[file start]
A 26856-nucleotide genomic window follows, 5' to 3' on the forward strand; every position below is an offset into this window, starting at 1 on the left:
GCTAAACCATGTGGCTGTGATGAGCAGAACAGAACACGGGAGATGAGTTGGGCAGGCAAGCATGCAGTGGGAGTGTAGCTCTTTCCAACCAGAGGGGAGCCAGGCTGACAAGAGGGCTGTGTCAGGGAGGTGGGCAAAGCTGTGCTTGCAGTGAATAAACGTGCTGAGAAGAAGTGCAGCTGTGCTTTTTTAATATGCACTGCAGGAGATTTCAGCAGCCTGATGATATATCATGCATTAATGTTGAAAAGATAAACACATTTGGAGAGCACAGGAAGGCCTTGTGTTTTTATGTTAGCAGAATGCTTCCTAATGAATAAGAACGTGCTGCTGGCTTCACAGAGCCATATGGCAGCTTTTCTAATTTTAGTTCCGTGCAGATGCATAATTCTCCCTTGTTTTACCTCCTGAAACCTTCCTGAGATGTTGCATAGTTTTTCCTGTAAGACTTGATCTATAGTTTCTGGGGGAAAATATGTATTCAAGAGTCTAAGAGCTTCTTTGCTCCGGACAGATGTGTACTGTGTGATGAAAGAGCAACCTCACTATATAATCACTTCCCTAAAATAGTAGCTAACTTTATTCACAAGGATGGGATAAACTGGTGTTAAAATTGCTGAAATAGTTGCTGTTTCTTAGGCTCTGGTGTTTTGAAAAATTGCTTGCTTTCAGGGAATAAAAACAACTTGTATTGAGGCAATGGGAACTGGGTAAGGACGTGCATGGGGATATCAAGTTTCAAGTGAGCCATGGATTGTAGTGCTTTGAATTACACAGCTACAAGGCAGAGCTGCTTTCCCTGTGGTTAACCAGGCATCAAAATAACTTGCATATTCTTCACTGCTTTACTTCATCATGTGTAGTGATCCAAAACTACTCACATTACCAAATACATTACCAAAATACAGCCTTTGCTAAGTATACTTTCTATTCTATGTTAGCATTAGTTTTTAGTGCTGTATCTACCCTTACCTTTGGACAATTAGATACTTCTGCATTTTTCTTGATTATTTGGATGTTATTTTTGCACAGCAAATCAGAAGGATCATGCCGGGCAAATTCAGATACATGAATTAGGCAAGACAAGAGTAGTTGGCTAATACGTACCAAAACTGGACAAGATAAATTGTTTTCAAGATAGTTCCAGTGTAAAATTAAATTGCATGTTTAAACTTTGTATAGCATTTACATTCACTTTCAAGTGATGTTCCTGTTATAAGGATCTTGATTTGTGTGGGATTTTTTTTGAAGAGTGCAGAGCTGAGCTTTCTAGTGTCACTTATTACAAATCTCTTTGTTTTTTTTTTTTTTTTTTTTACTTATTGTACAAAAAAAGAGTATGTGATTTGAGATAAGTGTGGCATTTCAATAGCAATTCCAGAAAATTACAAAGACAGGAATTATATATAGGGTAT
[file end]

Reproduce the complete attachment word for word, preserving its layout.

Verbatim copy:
A 26856-nucleotide genomic window follows, 5' to 3' on the forward strand; every position below is an offset into this window, starting at 1 on the left:
GCTAAACCATGTGGCTGTGATGAGCAGAACAGAACACGGGAGATGAGTTGGGCAGGCAAGCATGCAGTGGGAGTGTAGCTCTTTCCAACCAGAGGGGAGCCAGGCTGACAAGAGGGCTGTGTCAGGGAGGTGGGCAAAGCTGTGCTTGCAGTGAATAAACGTGCTGAGAAGAAGTGCAGCTGTGCTTTTTTAATATGCACTGCAGGAGATTTCAGCAGCCTGATGATATATCATGCATTAATGTTGAAAAGATAAACACATTTGGAGAGCACAGGAAGGCCTTGTGTTTTTATGTTAGCAGAATGCTTCCTAATGAATAAGAACGTGCTGCTGGCTTCACAGAGCCATATGGCAGCTTTTCTAATTTTAGTTCCGTGCAGATGCATAATTCTCCCTTGTTTTACCTCCTGAAACCTTCCTGAGATGTTGCATAGTTTTTCCTGTAAGACTTGATCTATAGTTTCTGGGGGAAAATATGTATTCAAGAGTCTAAGAGCTTCTTTGCTCCGGACAGATGTGTACTGTGTGATGAAAGAGCAACCTCACTATATAATCACTTCCCTAAAATAGTAGCTAACTTTATTCACAAGGATGGGATAAACTGGTGTTAAAATTGCTGAAATAGTTGCTGTTTCTTAGGCTCTGGTGTTTTGAAAAATTGCTTGCTTTCAGGGAATAAAAACAACTTGTATTGAGGCAATGGGAACTGGGTAAGGACGTGCATGGGGATATCAAGTTTCAAGTGAGCCATGGATTGTAGTGCTTTGAATTACACAGCTACAAGGCAGAGCTGCTTTCCCTGTGGTTAACCAGGCATCAAAATAACTTGCATATTCTTCACTGCTTTACTTCATCATGTGTAGTGATCCAAAACTACTCACATTACCAAATACATTACCAAAATACAGCCTTTGCTAAGTATACTTTCTATTCTATGTTAGCATTAGTTTTTAGTGCTGTATCTACCCTTACCTTTGGACAATTAGATACTTCTGCATTTTTCTTGATTATTTGGATGTTATTTTTGCACAGCAAATCAGAAGGATCATGCCGGGCAAATTCAGATACATGAATTAGGCAAGACAAGAGTAGTTGGCTAATACGTACCAAAACTGGACAAGATAAATTGTTTTCAAGATAGTTCCAGTGTAAAATTAAATTGCATGTTTAAACTTTGTATAGCATTTACATTCACTTTCAAGTGATGTTCCTGTTATAAGGATCTTGATTTGTGTGGGATTTTTTTTGAAGAGTGCAGAGCTGAGCTTTCTAGTGTCACTTATTACAAATCTCTTTGTTTTTTTTTTTTTTTTTTTTACTTATTGTACAAAAAAAGAGTATGTGATTTGAGATAAGTGTGGCATTTCAATAGCAATTCCAGAAAATTACAAAGACAGGAATTATATATAGGGTAT